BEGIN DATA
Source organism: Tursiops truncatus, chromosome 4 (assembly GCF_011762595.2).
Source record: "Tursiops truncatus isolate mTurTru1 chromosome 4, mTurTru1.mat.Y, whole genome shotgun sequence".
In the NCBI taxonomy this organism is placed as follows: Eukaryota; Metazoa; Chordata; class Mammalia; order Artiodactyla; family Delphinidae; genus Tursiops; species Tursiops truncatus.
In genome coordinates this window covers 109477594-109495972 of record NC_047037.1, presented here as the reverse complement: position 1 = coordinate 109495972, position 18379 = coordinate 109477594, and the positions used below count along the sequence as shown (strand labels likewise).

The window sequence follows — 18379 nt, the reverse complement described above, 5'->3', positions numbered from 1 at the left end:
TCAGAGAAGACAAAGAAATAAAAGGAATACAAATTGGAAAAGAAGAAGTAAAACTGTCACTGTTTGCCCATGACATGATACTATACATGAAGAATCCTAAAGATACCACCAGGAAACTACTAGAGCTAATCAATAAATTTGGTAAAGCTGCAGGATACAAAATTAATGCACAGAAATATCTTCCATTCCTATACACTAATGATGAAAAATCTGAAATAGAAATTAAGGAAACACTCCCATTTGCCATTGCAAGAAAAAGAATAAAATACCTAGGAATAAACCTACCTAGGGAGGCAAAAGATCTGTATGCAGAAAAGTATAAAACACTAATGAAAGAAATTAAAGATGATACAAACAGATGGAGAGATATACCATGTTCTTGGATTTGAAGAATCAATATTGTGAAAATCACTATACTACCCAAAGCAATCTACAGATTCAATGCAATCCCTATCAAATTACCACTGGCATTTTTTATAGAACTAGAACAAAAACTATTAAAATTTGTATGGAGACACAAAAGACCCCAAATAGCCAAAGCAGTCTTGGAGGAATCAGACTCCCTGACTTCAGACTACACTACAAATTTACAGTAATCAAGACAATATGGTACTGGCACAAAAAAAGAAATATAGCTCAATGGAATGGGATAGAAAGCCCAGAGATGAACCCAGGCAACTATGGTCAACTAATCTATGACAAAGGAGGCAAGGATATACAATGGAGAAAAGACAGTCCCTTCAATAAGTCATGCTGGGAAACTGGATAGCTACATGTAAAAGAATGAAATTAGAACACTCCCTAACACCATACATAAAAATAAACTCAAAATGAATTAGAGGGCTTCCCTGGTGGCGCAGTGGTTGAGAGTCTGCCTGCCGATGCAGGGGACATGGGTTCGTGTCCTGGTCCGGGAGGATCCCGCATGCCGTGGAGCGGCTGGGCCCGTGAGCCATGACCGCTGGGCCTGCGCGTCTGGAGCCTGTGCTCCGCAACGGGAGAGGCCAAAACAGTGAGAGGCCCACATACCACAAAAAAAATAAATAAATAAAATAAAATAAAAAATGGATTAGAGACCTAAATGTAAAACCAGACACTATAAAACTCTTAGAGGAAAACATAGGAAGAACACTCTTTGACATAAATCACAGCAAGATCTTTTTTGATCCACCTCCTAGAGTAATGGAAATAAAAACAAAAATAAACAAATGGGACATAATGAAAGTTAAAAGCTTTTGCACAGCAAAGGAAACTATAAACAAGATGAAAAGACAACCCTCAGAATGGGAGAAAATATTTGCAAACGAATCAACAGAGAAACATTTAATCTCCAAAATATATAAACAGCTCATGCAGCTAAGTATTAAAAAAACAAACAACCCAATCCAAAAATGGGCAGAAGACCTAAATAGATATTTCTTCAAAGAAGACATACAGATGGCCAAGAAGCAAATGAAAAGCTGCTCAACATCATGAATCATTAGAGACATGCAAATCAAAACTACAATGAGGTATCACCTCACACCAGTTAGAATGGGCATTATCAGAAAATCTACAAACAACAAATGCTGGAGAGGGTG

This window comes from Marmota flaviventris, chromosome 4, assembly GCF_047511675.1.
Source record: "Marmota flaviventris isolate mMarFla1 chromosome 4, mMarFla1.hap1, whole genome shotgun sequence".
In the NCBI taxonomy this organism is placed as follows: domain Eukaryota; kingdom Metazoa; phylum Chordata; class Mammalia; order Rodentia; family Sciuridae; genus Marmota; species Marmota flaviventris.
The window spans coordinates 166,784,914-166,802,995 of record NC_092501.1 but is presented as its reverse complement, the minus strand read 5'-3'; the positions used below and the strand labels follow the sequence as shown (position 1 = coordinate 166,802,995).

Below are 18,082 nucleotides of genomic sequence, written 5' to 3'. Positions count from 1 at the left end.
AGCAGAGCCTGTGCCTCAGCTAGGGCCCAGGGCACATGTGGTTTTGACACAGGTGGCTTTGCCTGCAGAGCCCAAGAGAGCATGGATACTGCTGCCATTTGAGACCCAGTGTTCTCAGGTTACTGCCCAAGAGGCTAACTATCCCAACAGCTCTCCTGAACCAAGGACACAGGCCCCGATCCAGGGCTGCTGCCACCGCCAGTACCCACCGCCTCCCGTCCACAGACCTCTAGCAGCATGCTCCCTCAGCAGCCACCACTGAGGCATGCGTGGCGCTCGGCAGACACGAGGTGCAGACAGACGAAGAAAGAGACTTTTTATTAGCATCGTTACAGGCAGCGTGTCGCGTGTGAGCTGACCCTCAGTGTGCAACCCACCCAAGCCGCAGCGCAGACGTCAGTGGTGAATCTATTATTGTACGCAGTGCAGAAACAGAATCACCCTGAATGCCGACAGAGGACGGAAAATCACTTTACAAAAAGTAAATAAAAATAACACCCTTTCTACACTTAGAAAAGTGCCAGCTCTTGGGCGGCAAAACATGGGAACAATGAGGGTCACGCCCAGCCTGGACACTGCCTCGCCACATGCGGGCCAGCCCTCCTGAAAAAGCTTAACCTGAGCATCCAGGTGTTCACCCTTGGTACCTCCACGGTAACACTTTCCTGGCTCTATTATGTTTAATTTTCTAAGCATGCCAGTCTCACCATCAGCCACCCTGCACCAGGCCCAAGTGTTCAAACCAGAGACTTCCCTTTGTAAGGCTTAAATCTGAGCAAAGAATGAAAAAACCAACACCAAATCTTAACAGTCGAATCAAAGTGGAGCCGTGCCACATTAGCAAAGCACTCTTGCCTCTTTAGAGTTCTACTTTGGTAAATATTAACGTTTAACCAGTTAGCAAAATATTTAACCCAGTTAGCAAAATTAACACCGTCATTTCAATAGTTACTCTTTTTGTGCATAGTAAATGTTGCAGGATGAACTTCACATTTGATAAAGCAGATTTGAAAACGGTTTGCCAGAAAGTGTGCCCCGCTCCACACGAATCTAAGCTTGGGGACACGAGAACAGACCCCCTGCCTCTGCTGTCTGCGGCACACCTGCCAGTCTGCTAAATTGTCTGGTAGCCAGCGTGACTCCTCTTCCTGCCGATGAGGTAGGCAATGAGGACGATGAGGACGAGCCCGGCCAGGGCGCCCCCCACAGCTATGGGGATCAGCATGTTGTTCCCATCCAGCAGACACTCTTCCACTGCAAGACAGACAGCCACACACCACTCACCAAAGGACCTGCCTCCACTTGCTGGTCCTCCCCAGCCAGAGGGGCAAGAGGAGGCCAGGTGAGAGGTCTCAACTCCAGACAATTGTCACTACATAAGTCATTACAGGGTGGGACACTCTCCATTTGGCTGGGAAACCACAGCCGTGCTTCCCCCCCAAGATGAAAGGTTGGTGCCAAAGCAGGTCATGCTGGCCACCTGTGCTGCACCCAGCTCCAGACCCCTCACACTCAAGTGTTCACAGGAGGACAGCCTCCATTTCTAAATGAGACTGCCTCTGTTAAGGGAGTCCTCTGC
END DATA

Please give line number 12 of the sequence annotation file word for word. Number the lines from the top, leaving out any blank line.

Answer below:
AGCAGAGCCTGTGCCTCAGCTAGGGCCCAGGGCACATGTGGTTTTGACACAGGTGGCTTTGCCTGCAGAGCCCAAGAGAGCATGGATACTGCTGCCATTTGAGACCCAGTGTTCTCAGGTTACTGCCCAAGAGGCTAACTATCCCAACAGCTCTCCTGAACCAAGGACACAGGCCCCGATCCAGGGCTGCTGCCACCGCCAGTACCCACCGCCTCCCGTCCACAGACCTCTAGCAGCATGCTCCCTCAGCAGCCACCACTGAGGCATGCGTGGCGCTCGGCAGACACGAGGTGCAGACAGACGAAGAAAGAGACTTTTTATTAGCATCGTTACAGGCAGCGTGTCGCGTGTGAGCTGACCCTCAGTGTGCAACCCACCCAAGCCGCAGCGCAGACGTCAGTGGTGAATCTATTATTGTACGCAGTGCAGAAACAGAATCACCCTGAATGCCGACAGAGGACGGAAAATCACTTTACAAAAAGTAAATAAAAATAACACCCTTTCTACACTTAGAAAAGTGCCAGCTCTTGGGCGGCAAAACATGGGAACAATGAGGGTCACGCCCAGCCTGGACACTGCCTCGCCACATGCGGGCCAGCCCTCCTGAAAAAGCTTAACCTGAGCATCCAGGTGTTCACCCTTGGTACCTCCACGGTAACACTTTCCTGGCTCTATTATGTTTAATTTTCTAAGCATGCCAGTCTCACCATCAGCCACCCTGCACCAGGCCCAAGTGTTCAAACCAGAGACTTCCCTTTGTAAGGCTTAAATCTGAGCAAAGAATGAAAAAACCAACACCAAATCTTAACAGTCGAATCAAAGTGGAGCCGTGCCACATTAGCAAAGCACTCTTGCCTCTTTAGAGTTCTACTTTGGTAAATATTAACGTTTAACCAGTTAGCAAAATATTTAACCCAGTTAGCAAAATTAACACCGTCATTTCAATAGTTACTCTTTTTGTGCATAGTAAATGTTGCAGGATGAACTTCACATTTGATAAAGCAGATTTGAAAACGGTTTGCCAGAAAGTGTGCCCCGCTCCACACGAATCTAAGCTTGGGGACACGAGAACAGACCCCCTGCCTCTGCTGTCTGCGGCACACCTGCCAGTCTGCTAAATTGTCTGGTAGCCAGCGTGACTCCTCTTCCTGCCGATGAGGTAGGCAATGAGGACGATGAGGACGAGCCCGGCCAGGGCGCCCCCCACAGCTATGGGGATCAGCATGTTGTTCCCATCCAGCAGACACTCTTCCACTGCAAGACAGACAGCCACACACCACTCACCAAAGGACCTGCCTCCACTTGCTGGTCCTCCCCAGCCAGAGGGGCAAGAGGAGGCCAGGTGAGAGGTCTCAACTCCAGACAATTGTCACTACATAAGTCATTACAGGGTGGGACACTCTCCATTTGGCTGGGAAACCACAGCCGTGCTTCCCCCCCAAGATGAAAGGTTGGTGCCAAAGCAGGTCATGCTGGCCACCTGTGCTGCACCCAGCTCCAGACCCCTCACACTCAAGTGTTCACAGGAGGACAGCCTCCATTTCTAAATGAGACTGCCTCTGTTAAGGGAGTCCTCTGC